Atherosclerosis is a multifactorial disease characterized by endothelial dysfunction, smooth muscle cell proliferation, inflammation, lipid accumulation, and thrombus formation. Classical risk factors for atherosclerosis generally include hypertension in men, diabetes, advanced age, smoking, and hypercholesterolemia [3]. In cerebrovascular diseases, oxidative stress and production of oxygen-free radicals are associated with increased amount of iron in the cytosol as a result of release of iron from ferritin [4],[5]. Thus, the ferrous iron-mediated free radical pathway is considered an important factor in the occurrence of acute stroke [6].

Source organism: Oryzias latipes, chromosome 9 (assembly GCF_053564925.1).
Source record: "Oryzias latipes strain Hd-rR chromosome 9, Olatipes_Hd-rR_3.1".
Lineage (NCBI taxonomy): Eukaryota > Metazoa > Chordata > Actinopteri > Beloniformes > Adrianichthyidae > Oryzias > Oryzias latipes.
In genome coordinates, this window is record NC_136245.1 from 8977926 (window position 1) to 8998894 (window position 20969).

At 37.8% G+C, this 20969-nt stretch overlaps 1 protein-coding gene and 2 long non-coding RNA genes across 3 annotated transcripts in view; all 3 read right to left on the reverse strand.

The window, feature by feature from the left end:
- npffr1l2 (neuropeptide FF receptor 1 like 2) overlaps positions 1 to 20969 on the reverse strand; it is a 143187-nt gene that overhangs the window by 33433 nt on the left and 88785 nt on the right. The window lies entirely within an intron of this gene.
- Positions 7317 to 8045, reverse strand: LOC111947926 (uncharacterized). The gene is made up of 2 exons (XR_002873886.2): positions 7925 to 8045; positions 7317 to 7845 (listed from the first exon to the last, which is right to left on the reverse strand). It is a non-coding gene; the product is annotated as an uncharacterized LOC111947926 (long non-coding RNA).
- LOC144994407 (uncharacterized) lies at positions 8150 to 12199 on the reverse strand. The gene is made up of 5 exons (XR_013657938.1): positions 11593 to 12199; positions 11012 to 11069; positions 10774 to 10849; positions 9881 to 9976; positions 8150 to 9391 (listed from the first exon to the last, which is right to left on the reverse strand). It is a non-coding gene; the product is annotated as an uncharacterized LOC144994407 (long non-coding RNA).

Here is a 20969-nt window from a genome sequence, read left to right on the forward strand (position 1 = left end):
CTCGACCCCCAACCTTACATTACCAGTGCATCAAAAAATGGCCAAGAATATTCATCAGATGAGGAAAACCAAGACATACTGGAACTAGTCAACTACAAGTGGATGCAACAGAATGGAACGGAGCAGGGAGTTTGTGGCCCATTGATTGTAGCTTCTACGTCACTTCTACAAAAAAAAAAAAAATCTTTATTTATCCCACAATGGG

Iron can play a role in the initiation and propagation of lipid peroxidation, resulting in altered membrane fluidity, inactivation of membrane-bound enzyme complexes, and eventually disruption of cell membrane and cell death. Therefore, lipid peroxidation is considered to be related to the concentration of tissue iron [6],[7]. Recent studies declared that pathological and biochemical changes start many years before the occurrence of cerebral atherosclerosis and before development of symptoms. Thus, detection of biological markers that aid in the identification of affected individuals in early stages is the most promising way toward a predictive diagnosis [8]. Well-known biomarkers in cerebrospinal fluid (CSF) include amyloid β protein (Aβ)1-42, total τ, and phosphorylated τ. These biomarkers have gained increasing importance in supporting the clinical diagnosis [9]. However, no single marker gives an accurate diagnosis and hence several combinations of CSF biomarkers (Aβ1-42, Aβ1-40, total τ, phosphorylated τ) have been used [10]. Moreover, particular changes in these biomarkers are also detectable in other neurodegenerative and neurologic diseases [9]. Therefore, there is increased need for additional and more sensitive CSF and serum biomarkers for early and differential diagnosis of cerebral atherosclerosis.